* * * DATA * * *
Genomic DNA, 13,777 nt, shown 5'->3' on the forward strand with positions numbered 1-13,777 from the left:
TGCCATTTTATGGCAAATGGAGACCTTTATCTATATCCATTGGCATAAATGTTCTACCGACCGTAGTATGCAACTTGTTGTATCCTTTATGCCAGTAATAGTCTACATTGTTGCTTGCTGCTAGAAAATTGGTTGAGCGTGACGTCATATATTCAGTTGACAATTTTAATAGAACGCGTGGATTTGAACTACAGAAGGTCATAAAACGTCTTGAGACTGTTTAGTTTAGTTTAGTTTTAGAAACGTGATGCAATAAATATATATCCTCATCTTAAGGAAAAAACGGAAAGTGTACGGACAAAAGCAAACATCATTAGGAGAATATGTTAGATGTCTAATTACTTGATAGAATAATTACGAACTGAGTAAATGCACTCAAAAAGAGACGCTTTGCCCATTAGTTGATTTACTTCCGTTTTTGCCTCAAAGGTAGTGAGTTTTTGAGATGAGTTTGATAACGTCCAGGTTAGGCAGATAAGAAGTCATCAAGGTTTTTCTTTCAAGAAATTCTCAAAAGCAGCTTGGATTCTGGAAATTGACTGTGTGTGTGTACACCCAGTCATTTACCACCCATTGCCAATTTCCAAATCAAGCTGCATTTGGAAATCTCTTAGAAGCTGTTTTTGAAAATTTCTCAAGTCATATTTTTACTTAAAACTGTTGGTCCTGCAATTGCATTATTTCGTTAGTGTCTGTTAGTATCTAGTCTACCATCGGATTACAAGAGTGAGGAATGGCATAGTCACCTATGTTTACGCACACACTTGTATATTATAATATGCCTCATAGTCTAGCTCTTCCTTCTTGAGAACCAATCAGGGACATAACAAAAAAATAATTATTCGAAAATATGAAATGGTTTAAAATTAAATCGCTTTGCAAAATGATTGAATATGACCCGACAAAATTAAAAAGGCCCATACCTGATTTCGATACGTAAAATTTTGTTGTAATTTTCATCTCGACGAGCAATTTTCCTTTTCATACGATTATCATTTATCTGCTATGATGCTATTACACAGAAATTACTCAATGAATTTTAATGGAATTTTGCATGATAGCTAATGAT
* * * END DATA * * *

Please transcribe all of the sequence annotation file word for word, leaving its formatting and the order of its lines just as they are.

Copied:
Genomic DNA, 13,777 nt, shown 5'->3' on the forward strand with positions numbered 1-13,777 from the left:
TGCCATTTTATGGCAAATGGAGACCTTTATCTATATCCATTGGCATAAATGTTCTACCGACCGTAGTATGCAACTTGTTGTATCCTTTATGCCAGTAATAGTCTACATTGTTGCTTGCTGCTAGAAAATTGGTTGAGCGTGACGTCATATATTCAGTTGACAATTTTAATAGAACGCGTGGATTTGAACTACAGAAGGTCATAAAACGTCTTGAGACTGTTTAGTTTAGTTTAGTTTTAGAAACGTGATGCAATAAATATATATCCTCATCTTAAGGAAAAAACGGAAAGTGTACGGACAAAAGCAAACATCATTAGGAGAATATGTTAGATGTCTAATTACTTGATAGAATAATTACGAACTGAGTAAATGCACTCAAAAAGAGACGCTTTGCCCATTAGTTGATTTACTTCCGTTTTTGCCTCAAAGGTAGTGAGTTTTTGAGATGAGTTTGATAACGTCCAGGTTAGGCAGATAAGAAGTCATCAAGGTTTTTCTTTCAAGAAATTCTCAAAAGCAGCTTGGATTCTGGAAATTGACTGTGTGTGTGTACACCCAGTCATTTACCACCCATTGCCAATTTCCAAATCAAGCTGCATTTGGAAATCTCTTAGAAGCTGTTTTTGAAAATTTCTCAAGTCATATTTTTACTTAAAACTGTTGGTCCTGCAATTGCATTATTTCGTTAGTGTCTGTTAGTATCTAGTCTACCATCGGATTACAAGAGTGAGGAATGGCATAGTCACCTATGTTTACGCACACACTTGTATATTATAATATGCCTCATAGTCTAGCTCTTCCTTCTTGAGAACCAATCAGGGACATAACAAAAAAATAATTATTCGAAAATATGAAATGGTTTAAAATTAAATCGCTTTGCAAAATGATTGAATATGACCCGACAAAATTAAAAAGGCCCATACCTGATTTCGATACGTAAAATTTTGTTGTAATTTTCATCTCGACGAGCAATTTTCCTTTTCATACGATTATCATTTATCTGCTATGATGCTATTACACAGAAATTACTCAATGAATTTTAATGGAATTTTGCATGATAGCTAATGAT